STOCKHOLM (Reuters) - Swedish lockmaker Assa Abloy's ASSAb.ST profit fell steeply in the first quarter as the fallout from the new coronavirus hit its Asian business hard and began to dent profitability elsewhere.
The world’s biggest lockmaker said late on Tuesday its business in Asia, China in particular, suffered throughout the quarter and organic sales at the Asia Pacific division were down 34%.
Elsewhere, production was affected by supply chain disruptions from February followed by country lockdowns.
The result was significant sales drops in March, including a 4% fall in the Europe, Middle East and Africa division where Europe accounts for the bulk of business.
The extent of the impact took analysts by surprise and Assa Abloy's shares were down 5% at 0947 GMT, underperforming the wider market in Stockholm .OMXSPI.
“In March, in EMEA at first, but later also in other parts of the world, and towards the end of March also in the U.S., suddenly this supply issue became a topline issue with one country after the other closing down, starting with Italy,” CEO Nico Delvaux told analysts and media in a call.
“From one day to the next, the topline would go from 100% to close to zero.”
Operating profit in January through March fell to 2.75 billion crowns ($274 million) from 3.25 billion a year ago, while like-for-like sales contracted 3%.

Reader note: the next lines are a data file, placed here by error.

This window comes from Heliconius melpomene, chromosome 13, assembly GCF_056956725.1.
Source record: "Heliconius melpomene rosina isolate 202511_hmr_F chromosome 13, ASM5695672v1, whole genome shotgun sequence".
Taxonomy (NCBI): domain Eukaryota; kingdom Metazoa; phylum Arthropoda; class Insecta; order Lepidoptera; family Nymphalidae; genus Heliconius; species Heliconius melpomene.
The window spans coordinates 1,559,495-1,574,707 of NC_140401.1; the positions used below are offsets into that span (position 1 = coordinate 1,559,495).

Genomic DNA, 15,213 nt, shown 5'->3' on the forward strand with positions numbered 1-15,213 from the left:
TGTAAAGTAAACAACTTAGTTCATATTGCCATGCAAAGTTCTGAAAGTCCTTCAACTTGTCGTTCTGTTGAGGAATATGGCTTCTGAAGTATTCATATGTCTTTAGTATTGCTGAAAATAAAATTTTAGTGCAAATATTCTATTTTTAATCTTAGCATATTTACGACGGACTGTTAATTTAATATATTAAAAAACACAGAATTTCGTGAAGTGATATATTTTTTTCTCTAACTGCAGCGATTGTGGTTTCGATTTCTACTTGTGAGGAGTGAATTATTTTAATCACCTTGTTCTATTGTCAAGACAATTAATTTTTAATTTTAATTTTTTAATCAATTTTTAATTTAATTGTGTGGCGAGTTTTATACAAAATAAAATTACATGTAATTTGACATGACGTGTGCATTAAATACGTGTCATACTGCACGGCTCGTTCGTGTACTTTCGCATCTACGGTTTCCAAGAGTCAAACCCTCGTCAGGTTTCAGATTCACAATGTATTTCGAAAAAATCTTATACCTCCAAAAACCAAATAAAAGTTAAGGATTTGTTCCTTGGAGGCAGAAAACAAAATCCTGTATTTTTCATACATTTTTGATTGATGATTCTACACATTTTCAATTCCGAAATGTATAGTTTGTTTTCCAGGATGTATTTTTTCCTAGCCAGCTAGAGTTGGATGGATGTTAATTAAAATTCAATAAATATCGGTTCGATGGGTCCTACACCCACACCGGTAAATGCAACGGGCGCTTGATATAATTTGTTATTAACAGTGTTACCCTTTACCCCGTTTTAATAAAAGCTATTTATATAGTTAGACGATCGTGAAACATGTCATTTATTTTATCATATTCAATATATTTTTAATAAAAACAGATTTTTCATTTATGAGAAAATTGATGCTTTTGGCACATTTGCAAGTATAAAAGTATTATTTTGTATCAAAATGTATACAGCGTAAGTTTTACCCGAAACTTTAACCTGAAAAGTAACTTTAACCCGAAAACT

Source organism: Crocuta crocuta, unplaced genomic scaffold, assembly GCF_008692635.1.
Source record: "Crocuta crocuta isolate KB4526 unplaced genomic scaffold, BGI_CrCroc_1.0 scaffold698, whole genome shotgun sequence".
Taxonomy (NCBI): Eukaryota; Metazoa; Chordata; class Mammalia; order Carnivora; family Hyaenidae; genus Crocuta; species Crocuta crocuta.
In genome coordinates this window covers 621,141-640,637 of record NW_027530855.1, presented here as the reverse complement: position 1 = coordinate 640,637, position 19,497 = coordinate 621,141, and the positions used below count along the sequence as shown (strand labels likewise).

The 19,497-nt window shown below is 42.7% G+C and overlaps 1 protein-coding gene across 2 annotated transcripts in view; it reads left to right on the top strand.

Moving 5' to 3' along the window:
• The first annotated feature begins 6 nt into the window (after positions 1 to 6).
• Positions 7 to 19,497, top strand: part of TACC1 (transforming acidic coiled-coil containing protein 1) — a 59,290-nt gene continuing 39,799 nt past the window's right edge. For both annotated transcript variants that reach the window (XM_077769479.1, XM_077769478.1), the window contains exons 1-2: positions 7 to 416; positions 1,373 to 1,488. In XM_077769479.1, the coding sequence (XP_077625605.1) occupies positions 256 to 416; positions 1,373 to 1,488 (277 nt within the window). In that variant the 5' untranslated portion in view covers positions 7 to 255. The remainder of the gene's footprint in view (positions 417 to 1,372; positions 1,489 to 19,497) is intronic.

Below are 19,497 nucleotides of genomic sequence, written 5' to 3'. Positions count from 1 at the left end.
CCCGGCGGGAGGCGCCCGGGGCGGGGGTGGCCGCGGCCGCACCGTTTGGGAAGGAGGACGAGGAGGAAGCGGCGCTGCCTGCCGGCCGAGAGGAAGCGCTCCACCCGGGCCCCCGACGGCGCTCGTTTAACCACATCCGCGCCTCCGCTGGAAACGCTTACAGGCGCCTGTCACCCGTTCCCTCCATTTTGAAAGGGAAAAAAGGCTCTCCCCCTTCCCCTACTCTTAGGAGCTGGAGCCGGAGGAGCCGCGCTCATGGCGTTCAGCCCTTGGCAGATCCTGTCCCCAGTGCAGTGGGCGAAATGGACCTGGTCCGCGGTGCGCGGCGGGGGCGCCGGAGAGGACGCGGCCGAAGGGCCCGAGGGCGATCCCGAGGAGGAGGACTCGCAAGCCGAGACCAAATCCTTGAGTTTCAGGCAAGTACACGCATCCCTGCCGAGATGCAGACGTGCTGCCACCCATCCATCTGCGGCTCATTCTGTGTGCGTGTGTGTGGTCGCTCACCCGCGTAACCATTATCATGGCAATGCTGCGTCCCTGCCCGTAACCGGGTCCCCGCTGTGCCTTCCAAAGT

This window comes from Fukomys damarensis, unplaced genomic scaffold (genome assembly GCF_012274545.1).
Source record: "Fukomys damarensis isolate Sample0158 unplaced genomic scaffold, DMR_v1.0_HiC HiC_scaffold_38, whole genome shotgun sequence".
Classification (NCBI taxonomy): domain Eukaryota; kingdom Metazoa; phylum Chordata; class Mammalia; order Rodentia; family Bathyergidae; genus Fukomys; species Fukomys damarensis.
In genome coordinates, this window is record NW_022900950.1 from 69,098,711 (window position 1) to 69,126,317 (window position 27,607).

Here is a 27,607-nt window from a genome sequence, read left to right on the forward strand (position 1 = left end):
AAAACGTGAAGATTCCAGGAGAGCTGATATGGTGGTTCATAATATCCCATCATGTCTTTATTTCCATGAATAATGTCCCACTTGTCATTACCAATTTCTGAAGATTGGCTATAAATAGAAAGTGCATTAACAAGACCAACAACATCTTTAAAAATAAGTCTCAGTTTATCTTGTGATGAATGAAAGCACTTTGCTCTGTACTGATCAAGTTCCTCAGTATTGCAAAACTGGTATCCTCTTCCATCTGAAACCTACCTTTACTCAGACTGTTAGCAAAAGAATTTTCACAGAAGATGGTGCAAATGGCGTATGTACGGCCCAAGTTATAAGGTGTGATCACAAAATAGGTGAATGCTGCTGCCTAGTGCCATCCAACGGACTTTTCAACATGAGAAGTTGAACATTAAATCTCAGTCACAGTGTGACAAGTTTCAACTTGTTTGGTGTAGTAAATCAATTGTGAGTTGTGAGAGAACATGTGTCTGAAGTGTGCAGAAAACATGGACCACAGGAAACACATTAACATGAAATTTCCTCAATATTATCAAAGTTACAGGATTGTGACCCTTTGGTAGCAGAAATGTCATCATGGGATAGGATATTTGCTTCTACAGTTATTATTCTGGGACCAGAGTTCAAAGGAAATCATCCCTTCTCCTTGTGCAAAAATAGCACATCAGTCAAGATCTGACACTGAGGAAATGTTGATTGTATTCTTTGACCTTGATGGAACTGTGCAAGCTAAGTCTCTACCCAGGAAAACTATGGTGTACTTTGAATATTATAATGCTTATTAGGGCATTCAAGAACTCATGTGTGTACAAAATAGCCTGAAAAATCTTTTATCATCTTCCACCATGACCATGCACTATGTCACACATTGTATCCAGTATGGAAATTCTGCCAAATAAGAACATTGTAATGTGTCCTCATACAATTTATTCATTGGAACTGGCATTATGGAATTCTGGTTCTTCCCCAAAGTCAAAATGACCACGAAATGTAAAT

Analysts had forecast a 3.01 billion profit, according to Refinitiv SmartEstimate. Results were preliminary, with a quarterly report due on April 29.
“To address the situation that has arisen due to the COVID-19 outbreak, several cost measures and cash flow initiatives are being taken across the group,” Assa Abloy said in a statement.
Steps would include reduced working hours, temporary and permanent layoffs, travel bans, less use of consultants and delays to projects, it said.
Delvaux said in the call measures were both long- and short-term, and substantial.
“We are also negotiating with our suppliers to see if we can do something on payment terms. But it’s fair to say also that we get similar requests from our customers,” he said.
Some analysts were surprised at the extent of the earnings impact beyond Asia, with Jefferies pointing to large profitability drops in EMEA and the Global Technologies division.
“We thought COVID-19 would primarily impact the company’s operations in Asia Pacific in (the first quarter) but to our surprise it did have an impact on the entire group,” Jefferies said in a note.
Delvaux said factories had resumed full production in China. In Europe most were closed or running at reduced capacity while in the United States they were all still operating.
Assa Abloy lowered its proposed dividend payout last month because of the uncertainty created by the pandemic.
Reporting by Niklas Pollard, Johannes Hellstrom and Anna Ringstrom; editing by David Holmes, Edmund Blair and Barbara Lewis
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